I was looking back at our photos from Japan last week, and found some photos one of our most memorable culinary experiences — learning how to make kaisen don at the Shiogama Fish Market.
Shiogama, in Northern Japan’s Miyagi Prefecture, is one of the most important fishing ports and one of the busiest fish-processing centers in the country. While Tokyo’s Tsukiji Market is famous for their bluefin tuna auction, Shiogama brings in more of these giant fish than any other port in Japan. The Shiogama Fish Market is open 7 days a week and is a lot more accessible for tourists than the Tsukiji market.
We arrived at the market a little after the morning rush on a weekday, so it wasn’t crowded. As a tall, goofy looking American, I couldn’t hide my excitement for all the food. Luckily the vendors were curious about me, too. Two local tourism officials, Mr. Ito and Ms. Suzuki, showed us around the market, along with our translator, Ms. Sato. Mr. Ito grew up in the Miyagi Prefecture and knew everything about the local communities. He also has one of the kindest faces I’ve ever seen, he was always smiling! His colleague, Ms. Suzuki, is an American who now works for the Miyagi prefectural government. She had grown up not far from us in San Francisco–she’s also an SF Giants baseball fan, so we bonded over that.
If you’re looking to learn what Japanese people eat on a normal day, sitting down for a bowl of kaisen don at breakfast or lunch should be at the top of your list. Kaisen don translates fairly literally to “seafood rice bowl,” and it is exactly what it sounds like–a DIY seafood rice bowl and you can make them from scratch at the local fish market. The Shiogama market had a little For 300 yen (~$3), the market staff will give you a bowl of white rice and some miso soup, and it’s your job to go around the market and choose fresh fish to pile on top. It’s a bit like a foodie scavenger hunt!
I started off with an oyster, since Miyagi Prefecture is famous for them. (We saw the oyster farms in Matsushima Bay later that day.) The vendor was kind enough to take a photo with me.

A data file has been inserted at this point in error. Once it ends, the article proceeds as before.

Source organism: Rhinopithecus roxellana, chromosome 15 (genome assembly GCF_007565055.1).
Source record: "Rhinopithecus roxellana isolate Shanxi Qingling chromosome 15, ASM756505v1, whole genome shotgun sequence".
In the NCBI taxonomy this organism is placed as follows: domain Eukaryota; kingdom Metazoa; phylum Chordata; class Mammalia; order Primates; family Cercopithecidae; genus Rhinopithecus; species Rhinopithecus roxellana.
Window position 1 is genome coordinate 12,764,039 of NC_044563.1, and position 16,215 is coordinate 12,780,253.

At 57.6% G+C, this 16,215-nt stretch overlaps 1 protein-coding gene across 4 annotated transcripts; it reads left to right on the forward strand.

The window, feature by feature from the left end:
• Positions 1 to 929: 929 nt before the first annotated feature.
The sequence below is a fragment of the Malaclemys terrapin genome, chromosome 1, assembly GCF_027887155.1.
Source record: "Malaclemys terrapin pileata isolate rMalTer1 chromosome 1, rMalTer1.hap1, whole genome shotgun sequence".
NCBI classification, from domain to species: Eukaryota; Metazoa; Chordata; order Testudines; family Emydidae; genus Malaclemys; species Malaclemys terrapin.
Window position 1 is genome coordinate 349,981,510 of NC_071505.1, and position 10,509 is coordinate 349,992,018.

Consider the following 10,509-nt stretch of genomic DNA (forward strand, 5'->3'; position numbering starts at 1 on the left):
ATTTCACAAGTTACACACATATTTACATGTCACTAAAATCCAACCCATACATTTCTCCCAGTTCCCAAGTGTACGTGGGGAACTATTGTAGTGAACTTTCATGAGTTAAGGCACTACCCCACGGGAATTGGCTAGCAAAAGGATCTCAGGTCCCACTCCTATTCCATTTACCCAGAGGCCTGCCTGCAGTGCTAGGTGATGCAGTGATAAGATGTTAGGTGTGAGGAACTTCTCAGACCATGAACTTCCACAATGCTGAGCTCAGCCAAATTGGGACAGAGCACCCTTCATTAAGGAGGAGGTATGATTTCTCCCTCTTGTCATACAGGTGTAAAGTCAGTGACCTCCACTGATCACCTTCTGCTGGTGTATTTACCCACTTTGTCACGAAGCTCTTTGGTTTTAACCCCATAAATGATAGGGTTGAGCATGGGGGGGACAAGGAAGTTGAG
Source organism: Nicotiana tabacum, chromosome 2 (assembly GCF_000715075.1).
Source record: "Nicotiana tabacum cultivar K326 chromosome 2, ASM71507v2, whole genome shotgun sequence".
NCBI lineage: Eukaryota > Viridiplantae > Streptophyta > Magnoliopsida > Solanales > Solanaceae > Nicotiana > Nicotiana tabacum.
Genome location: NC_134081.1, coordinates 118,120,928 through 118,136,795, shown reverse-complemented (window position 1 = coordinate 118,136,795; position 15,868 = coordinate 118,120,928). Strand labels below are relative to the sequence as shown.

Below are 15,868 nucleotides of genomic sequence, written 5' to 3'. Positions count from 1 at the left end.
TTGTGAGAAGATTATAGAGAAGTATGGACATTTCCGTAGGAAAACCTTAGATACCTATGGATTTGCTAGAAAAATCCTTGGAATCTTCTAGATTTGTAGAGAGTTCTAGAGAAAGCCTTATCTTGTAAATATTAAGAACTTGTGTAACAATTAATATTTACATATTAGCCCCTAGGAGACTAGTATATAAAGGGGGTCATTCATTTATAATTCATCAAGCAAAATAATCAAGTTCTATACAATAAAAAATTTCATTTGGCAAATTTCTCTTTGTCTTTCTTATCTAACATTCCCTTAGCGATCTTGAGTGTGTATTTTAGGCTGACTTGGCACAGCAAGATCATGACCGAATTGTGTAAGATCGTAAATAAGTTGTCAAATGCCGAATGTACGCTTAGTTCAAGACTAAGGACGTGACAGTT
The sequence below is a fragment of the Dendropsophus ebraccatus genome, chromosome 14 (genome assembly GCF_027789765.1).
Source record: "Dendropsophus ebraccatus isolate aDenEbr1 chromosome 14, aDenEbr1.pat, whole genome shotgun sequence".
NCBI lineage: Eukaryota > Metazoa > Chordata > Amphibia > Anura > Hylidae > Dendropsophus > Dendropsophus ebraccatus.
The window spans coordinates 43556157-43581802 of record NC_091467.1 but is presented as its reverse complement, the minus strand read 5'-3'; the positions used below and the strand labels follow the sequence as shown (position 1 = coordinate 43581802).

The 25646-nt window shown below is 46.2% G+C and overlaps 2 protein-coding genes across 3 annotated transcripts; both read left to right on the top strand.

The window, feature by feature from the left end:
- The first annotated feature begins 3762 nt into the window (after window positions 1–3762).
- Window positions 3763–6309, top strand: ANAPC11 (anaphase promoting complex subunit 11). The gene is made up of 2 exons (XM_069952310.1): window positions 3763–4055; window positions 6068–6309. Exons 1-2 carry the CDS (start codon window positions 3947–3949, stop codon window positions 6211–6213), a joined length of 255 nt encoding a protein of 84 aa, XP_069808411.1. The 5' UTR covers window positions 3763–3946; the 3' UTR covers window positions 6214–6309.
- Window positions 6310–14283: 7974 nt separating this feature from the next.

I love seafood, but I don’t eat much of it for sustainability reasons. For my rice bowl, I tried to stay as sustainable as possible by buying some salmon and yellowfin tuna. But when one vendor gave me some expensive bluefin tuna and another some octopus, purely because they wanted me to experience the best of the market, I could only graciously accept their gifts. These were just two of MANY times on that trip where strangers approached us and did something nice for us.
There were lots of things at the market that we just don’t see at home. One that stood out was the vendor selling freshly caught whale meat. While I disagree strongly with the practice of hunting whales, it wasn’t necessary for me to do anything more than smile and pass right by. As tourists, we can choose to support what we believe in. I simply didn’t buy anything. And that was that.
After I finished buying perhaps the freshest fish I’ll ever have in my life, we all sat down to build our kaisendon bowls. I think mine looked pretty good!
It’s been a year, so I can’t remember for the life of me what we talked about. But I remember sharing a lot of laughs and smiles with my new friends over a bowl of kaisendon. To me, that’s what traveling is all about.
How to Visit the Shiogama Fish Market
The Shiogama Fish Market is a 15 minute walk from Higashi Shiogama Station or a 40 minute walk from Hon-Shiogama Station along the JR Senseki Line–in that case, take a taxi. Pair your visit to the market with one of the Matsushima Bay sightseeing cruises, which start in Matsushima and ends in Shiogama.
How to Make Kaisen Don (Sashimi Rice Bowls)
- Pick up a selection of fresh sashimi from your local fish vendor or Japanese grocery store.
- Fill a bowl with Japanese sticky rice
- Pile your fresh fish on top, and enjoy!
Our visit to the Miyagi Prefecture was supported by the Japanese Ministry of Foreign Affairs. Opinions and photos are our own.
that bowl looks amaaaazing! 🙂 Wish I had known about this place when I was making my solitary trip up Japan’s Tohoku region.
Kevin Adams says
Yeah, you can put it on your list for when you go back. I know I will! 🙂
I’ll be curious to learn more about your trip up to Tohoku.